Work-Related Noise-Induced Hearing Loss: Professions With Higher than Average Hazards

Are you worried about hearing loss from noise levels on the job? Excessive noise levels are one of the most frequent reasons for hearing loss. For those who are employed in one of the subsequent high-noise professions, you have cause to worry about your hearing.Approximately 30 million employees risk dangerous noise exposure on the job according to the Centers for Disease Control.The most important thing that you can do is to keep yourself well-informed about the dangers and have a candid discussion with your employer.

What follows is a partial list of positions where hearing impairment is a significant concern.

  • Miners – Reported by the CDC, 49 percent of male miners are expected to have a hearing impairment by age 50 – compared with 9 percent of the general public – soaring to 70% by 60 years of age.
  • DJs and Nightclub Staff – Everyone that works at a night club – bartenders, security, wait staff – is at risk, not just the performers. In a controlled research study, sound levels of up to 108 decibels were recorded in popular nightclubs. The average sound level for a typical nightclub outing was 96 decibels which is above the sound level at which the provision of hearing protection is mandatory for employers in industry. The study concluded that DJs are at sizeable risk of developing noise-induced hearing loss and sound exposure in nightclubs regularly exceeds safe levels.
  • Construction – The second highest number of permanent hearing loss disabilities suffered on the job is among construction workers. Equipment used in building construction regularly operates at 90 decibels or higher. A study of construction workers in WA State showed that workers were surrounded by noise measuring 85 decibels or higher in about 70% of their shifts, but wore their hearing protection less than 20% of the time.
  • Band & Orchestra – Research on the noise exposures of classical musicians experienced across both rehearsals and performances found that the strings and percussion sections averaged 90 decibels while the brass section averaged 95 decibels. Top volumes were 130 decibels in the percussion and brass sections. Another Swedish study showed that 59 out of 139 orchestra musicians – 42 percent – had hearing losses greater than that normal for their ages.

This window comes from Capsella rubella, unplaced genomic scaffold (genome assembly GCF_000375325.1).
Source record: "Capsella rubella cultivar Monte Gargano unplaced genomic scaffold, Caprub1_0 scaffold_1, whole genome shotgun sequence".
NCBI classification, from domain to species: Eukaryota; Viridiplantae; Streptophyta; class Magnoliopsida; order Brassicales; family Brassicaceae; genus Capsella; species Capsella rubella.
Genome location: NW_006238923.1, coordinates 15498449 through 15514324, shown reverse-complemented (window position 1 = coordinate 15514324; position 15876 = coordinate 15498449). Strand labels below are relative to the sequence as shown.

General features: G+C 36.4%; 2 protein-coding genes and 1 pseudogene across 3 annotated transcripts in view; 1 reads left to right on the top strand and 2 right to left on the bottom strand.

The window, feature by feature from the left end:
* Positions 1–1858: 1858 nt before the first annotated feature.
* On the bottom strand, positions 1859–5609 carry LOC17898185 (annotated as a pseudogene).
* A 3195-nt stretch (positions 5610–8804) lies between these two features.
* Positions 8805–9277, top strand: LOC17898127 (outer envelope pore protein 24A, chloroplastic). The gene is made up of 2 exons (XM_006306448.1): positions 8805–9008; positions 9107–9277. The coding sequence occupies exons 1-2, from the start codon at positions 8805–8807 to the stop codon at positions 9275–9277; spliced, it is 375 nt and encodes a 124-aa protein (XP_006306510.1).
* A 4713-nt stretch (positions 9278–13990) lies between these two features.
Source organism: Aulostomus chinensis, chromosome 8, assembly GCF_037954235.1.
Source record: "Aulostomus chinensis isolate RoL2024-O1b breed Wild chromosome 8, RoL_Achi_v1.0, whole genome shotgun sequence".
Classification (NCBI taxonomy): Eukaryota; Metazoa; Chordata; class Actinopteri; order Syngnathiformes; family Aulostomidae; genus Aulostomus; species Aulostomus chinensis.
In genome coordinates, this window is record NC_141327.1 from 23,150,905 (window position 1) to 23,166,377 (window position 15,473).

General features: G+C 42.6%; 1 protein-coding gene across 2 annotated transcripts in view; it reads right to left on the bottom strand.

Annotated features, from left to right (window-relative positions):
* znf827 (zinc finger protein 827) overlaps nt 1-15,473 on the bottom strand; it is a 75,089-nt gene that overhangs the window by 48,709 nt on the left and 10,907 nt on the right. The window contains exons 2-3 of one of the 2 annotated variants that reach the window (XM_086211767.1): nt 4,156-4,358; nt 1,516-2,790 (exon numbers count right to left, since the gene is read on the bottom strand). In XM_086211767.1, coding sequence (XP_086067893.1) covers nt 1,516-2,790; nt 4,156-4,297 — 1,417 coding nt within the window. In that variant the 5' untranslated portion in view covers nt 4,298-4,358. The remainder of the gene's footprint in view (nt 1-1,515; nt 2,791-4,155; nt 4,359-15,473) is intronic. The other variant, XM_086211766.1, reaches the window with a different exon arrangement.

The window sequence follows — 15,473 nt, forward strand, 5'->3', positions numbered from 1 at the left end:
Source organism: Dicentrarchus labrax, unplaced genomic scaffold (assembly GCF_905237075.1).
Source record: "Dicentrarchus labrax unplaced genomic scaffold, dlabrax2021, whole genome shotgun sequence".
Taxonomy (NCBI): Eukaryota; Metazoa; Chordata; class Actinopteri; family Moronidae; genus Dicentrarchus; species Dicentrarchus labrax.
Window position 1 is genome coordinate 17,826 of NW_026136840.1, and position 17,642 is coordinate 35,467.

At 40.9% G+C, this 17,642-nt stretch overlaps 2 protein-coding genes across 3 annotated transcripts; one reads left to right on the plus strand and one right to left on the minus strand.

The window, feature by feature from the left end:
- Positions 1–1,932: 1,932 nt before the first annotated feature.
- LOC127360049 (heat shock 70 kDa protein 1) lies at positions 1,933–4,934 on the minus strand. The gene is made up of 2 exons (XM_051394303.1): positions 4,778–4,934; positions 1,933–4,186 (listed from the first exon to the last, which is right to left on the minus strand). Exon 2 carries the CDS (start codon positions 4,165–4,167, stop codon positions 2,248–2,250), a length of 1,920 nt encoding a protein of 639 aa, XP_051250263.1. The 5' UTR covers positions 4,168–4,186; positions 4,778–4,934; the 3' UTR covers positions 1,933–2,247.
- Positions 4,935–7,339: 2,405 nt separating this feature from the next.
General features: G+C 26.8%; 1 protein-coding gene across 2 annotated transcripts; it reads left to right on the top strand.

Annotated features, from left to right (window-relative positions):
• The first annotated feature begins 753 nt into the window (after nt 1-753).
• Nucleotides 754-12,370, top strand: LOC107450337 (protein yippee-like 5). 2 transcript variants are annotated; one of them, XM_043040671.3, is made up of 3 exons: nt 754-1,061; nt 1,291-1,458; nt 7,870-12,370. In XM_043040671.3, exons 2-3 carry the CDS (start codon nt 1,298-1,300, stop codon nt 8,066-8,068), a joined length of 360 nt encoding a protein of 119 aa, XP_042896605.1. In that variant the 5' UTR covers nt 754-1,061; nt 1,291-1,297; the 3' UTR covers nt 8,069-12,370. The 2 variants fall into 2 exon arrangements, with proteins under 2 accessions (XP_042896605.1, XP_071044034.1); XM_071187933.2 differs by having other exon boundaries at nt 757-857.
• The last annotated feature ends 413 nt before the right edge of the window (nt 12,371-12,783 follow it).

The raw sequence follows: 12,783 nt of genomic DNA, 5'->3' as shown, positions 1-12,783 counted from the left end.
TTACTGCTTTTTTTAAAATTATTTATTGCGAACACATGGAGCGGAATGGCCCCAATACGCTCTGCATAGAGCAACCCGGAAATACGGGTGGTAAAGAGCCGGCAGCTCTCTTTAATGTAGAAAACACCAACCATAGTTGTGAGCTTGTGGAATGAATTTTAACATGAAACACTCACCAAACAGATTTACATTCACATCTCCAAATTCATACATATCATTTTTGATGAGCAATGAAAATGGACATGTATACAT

• Airport Staff – The sound of an airplane engine is among the loudest occupational hazards, with sound levels at a stunning 140 dB.
  • Paramedics and Firefighters – The many sirens squealing add up over time. Numerous studies have examined the prevalence of hearing disabilities in firefighters and emergency vehicle drivers with most concluding that firefighters suffer accelerated hearing loss relative to the general population of similar age.
  • Armed Forces – The number 1 disability amongst US military personnel is noise-induced hearing loss. As stated by the Deafness Research Foundation, over 65 percent of combat troops returning from Afghanistan are afflicted by noise-induced hearing loss.
  • Plumbers – The Center for Disease Control website states that 48% of plumbers noted that they had a perceived hearing loss.
  • Carpenters – The CDC reports that 44% of carpenters reported that they had a perceived hearing loss.
  • Manufacturing – Manufacturing workers constitute the greatest numbers of permanent hearing disabilities sustained on the job. Manufacturing positions repeatedly expose workers to machinery and equipment which generates upwards of 90 decibels of noise for extended period of time.
  • Agriculture – Farmers are frequently exposed to excessive noise and the use of ear protection among farm and agricultural workers is not common. Research has shown that 25 percent of male farmers develop hearing impairments by the age of 30 and one-half by the age of 50.
  • Motorcycle Courier – A study of motorcycle noise – with and without helmets – under various driving conditions at speeds ranging from 45 mph to 65 noted that the sound level measured varied from 70 to 128 decibels.
  • Chemicals Industry – Contact with certain substances has been connected to accelerated hearing loss by itself. These specific chemicals now known to combine synergistically with noise to cause increased hearing loss.
This entry was posted on Friday, August 23rd, 2013 at 2:14 am. You can follow any responses to this entry through the RSS 2.0 feed. You can leave a response, or trackback from your own site.

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